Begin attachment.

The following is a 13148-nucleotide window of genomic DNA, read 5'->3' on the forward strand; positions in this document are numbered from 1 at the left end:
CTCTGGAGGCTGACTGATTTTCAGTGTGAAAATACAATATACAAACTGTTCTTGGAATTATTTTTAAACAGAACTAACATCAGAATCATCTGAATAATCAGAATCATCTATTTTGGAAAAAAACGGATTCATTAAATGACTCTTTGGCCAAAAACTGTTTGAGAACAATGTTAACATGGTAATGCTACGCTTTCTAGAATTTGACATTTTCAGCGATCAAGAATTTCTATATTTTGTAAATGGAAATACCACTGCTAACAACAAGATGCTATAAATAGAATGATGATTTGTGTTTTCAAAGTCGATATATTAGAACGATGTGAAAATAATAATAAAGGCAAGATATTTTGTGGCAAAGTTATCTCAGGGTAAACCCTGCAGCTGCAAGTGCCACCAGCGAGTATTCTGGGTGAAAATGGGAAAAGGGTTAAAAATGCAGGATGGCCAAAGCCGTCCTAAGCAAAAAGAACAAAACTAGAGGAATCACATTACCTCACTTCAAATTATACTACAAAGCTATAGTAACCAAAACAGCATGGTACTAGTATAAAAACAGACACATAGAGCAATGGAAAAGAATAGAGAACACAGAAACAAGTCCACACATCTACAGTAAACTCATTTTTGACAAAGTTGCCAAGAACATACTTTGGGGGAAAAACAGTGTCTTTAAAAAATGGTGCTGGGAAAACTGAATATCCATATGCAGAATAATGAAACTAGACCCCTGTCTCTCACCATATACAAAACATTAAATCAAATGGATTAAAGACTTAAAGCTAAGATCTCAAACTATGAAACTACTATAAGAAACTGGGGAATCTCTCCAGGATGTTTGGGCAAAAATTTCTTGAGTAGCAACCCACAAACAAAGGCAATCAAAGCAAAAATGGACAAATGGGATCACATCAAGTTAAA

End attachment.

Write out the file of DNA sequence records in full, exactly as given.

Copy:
The following is a 13148-nucleotide window of genomic DNA, read 5'->3' on the forward strand; positions in this document are numbered from 1 at the left end:
CTCTGGAGGCTGACTGATTTTCAGTGTGAAAATACAATATACAAACTGTTCTTGGAATTATTTTTAAACAGAACTAACATCAGAATCATCTGAATAATCAGAATCATCTATTTTGGAAAAAAACGGATTCATTAAATGACTCTTTGGCCAAAAACTGTTTGAGAACAATGTTAACATGGTAATGCTACGCTTTCTAGAATTTGACATTTTCAGCGATCAAGAATTTCTATATTTTGTAAATGGAAATACCACTGCTAACAACAAGATGCTATAAATAGAATGATGATTTGTGTTTTCAAAGTCGATATATTAGAACGATGTGAAAATAATAATAAAGGCAAGATATTTTGTGGCAAAGTTATCTCAGGGTAAACCCTGCAGCTGCAAGTGCCACCAGCGAGTATTCTGGGTGAAAATGGGAAAAGGGTTAAAAATGCAGGATGGCCAAAGCCGTCCTAAGCAAAAAGAACAAAACTAGAGGAATCACATTACCTCACTTCAAATTATACTACAAAGCTATAGTAACCAAAACAGCATGGTACTAGTATAAAAACAGACACATAGAGCAATGGAAAAGAATAGAGAACACAGAAACAAGTCCACACATCTACAGTAAACTCATTTTTGACAAAGTTGCCAAGAACATACTTTGGGGGAAAAACAGTGTCTTTAAAAAATGGTGCTGGGAAAACTGAATATCCATATGCAGAATAATGAAACTAGACCCCTGTCTCTCACCATATACAAAACATTAAATCAAATGGATTAAAGACTTAAAGCTAAGATCTCAAACTATGAAACTACTATAAGAAACTGGGGAATCTCTCCAGGATGTTTGGGCAAAAATTTCTTGAGTAGCAACCCACAAACAAAGGCAATCAAAGCAAAAATGGACAAATGGGATCACATCAAGTTAAA